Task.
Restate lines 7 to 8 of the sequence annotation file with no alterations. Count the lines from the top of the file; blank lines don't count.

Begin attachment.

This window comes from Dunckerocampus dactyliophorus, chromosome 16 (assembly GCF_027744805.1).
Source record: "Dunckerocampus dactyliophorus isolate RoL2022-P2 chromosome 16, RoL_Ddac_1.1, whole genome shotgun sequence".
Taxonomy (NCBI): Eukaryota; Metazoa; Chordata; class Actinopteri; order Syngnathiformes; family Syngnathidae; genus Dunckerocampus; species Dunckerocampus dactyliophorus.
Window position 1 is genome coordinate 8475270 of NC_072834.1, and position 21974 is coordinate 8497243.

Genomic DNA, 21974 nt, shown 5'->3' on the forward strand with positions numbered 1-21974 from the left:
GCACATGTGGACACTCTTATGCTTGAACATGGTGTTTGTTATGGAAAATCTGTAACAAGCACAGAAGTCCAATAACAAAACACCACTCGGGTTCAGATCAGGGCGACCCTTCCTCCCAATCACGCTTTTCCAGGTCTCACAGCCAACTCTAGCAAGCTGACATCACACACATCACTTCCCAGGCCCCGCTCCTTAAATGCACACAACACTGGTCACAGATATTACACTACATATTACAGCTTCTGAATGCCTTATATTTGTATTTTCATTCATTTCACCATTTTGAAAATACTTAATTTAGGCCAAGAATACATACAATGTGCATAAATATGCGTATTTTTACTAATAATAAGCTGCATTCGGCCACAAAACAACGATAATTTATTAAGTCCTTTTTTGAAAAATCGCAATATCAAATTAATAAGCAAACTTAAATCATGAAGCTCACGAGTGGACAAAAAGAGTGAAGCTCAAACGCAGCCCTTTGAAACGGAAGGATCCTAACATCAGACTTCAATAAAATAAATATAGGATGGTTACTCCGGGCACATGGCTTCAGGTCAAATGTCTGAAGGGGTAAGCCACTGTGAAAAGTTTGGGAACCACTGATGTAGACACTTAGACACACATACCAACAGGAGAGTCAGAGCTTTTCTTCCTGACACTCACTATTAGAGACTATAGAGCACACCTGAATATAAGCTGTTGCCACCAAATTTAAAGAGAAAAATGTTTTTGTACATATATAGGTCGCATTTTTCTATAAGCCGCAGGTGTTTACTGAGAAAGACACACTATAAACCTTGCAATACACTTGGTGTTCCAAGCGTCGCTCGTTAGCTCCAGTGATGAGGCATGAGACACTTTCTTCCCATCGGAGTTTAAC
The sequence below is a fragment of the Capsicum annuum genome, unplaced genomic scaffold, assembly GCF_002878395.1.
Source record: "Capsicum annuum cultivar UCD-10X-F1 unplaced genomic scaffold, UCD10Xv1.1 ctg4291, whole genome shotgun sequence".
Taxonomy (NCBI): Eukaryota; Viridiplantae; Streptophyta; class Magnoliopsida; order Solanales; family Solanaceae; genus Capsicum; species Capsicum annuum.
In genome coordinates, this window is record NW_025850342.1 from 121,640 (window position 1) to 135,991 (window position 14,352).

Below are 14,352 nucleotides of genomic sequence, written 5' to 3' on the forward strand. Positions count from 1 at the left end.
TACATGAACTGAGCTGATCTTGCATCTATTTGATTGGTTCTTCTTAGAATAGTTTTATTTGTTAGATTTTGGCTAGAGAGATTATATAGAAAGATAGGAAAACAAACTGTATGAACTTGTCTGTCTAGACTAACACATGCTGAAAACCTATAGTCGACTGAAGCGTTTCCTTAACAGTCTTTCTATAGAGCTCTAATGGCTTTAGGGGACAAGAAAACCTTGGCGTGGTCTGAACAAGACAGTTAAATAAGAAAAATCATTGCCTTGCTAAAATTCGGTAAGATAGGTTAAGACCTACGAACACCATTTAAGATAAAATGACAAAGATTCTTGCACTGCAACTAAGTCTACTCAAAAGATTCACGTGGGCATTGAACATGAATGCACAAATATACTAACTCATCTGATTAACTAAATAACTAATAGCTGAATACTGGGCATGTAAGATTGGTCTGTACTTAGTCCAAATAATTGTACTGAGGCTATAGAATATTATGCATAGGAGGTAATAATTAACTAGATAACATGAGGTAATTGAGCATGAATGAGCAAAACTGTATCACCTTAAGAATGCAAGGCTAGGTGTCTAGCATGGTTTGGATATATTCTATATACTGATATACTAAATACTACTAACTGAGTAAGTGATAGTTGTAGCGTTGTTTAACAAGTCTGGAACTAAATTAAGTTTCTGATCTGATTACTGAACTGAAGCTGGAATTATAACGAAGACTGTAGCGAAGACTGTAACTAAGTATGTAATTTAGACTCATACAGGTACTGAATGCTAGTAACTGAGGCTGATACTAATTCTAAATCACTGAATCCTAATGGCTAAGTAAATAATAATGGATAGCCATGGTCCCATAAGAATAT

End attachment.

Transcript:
The sequence below is a fragment of the Capsicum annuum genome, unplaced genomic scaffold, assembly GCF_002878395.1.
Source record: "Capsicum annuum cultivar UCD-10X-F1 unplaced genomic scaffold, UCD10Xv1.1 ctg4291, whole genome shotgun sequence".